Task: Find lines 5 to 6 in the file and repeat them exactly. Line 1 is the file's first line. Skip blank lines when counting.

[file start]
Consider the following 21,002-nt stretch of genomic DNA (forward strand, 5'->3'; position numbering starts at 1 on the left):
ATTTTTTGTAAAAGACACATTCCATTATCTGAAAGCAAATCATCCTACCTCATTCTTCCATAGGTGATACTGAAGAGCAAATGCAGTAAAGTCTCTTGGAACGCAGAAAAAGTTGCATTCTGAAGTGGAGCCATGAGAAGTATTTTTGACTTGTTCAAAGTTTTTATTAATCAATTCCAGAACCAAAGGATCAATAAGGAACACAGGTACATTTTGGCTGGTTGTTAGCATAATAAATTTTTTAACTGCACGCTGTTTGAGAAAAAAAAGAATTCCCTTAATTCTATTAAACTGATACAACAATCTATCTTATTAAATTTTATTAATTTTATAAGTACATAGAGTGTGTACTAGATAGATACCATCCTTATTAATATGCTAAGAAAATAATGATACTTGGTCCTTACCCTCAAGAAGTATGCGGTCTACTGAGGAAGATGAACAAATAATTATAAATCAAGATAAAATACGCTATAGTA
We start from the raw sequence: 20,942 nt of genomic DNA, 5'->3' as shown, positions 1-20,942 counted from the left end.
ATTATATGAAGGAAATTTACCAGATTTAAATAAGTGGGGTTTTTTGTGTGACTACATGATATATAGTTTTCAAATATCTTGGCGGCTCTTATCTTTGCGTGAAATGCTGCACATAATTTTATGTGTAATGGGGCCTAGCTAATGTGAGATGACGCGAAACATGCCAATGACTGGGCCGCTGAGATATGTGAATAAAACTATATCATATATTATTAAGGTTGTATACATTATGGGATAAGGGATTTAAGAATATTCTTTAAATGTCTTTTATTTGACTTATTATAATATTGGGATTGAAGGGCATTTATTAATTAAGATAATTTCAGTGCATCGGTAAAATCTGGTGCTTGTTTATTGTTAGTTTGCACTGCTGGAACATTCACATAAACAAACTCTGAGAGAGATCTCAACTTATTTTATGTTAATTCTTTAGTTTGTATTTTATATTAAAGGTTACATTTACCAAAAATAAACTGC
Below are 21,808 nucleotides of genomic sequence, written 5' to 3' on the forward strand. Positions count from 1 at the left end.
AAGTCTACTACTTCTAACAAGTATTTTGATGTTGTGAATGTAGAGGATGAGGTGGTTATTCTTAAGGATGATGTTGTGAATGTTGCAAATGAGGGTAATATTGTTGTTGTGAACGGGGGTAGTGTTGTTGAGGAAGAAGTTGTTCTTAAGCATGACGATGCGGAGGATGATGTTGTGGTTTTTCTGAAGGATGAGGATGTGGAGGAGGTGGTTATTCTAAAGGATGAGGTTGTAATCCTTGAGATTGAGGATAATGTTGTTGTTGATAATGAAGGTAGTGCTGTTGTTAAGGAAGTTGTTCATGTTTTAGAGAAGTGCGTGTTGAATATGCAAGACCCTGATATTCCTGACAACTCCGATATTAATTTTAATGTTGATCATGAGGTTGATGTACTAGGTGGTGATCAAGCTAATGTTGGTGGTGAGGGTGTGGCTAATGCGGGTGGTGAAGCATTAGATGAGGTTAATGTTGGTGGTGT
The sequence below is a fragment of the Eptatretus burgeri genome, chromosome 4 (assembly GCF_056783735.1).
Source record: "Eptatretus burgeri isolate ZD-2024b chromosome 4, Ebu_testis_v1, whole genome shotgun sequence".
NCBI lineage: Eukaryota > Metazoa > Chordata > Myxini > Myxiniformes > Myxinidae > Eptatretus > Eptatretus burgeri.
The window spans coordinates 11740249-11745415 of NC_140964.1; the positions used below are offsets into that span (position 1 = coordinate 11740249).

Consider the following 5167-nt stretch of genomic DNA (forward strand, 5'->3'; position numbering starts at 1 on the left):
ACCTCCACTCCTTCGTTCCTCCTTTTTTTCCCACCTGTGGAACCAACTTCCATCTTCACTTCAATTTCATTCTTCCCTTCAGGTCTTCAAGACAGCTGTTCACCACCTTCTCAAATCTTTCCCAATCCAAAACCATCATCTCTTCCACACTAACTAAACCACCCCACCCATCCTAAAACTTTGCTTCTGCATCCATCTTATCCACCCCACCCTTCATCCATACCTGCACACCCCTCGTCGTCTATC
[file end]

Below are 21,808 nucleotides of genomic sequence, written 5' to 3' on the forward strand. Positions count from 1 at the left end.
AAGTCTACTACTTCTAACAAGTATTTTGATGTTGTGAATGTAGAGGATGAGGTGGTTATTCTTAAGGATGATGTTGTGAATGTTGCAAATGAGGGTAATATTGTTGTTGTGAACGGGGGTAGTGTTGTTGAGGAAGAAGTTGTTCTTAAGCATGACGATGCGGAGGATGATGTTGTGGTTTTTCTGAAGGATGAGGATGTGGAGGAGGTGGTTATTCTAAAGGATGAGGTTGTAATCCTTGAGATTGAGGATAATGTTGTTGTTGATAATGAAGGTAGTGCTGTTGTTAAGGAAGTTGTTCATGTTTTAGAGAAGTGCGTGTTGAATATGCAAGACCCTGATATTCCTGACAACTCCGATATTAATTTTAATGTTGATCATGAGGTTGATGTACTAGGTGGTGATCAAGCTAATGTTGGTGGTGAGGGTGTGGCTAATGCGGGTGGTGAAGCATTAGATGAGGTTAATGTTGGTGGTGT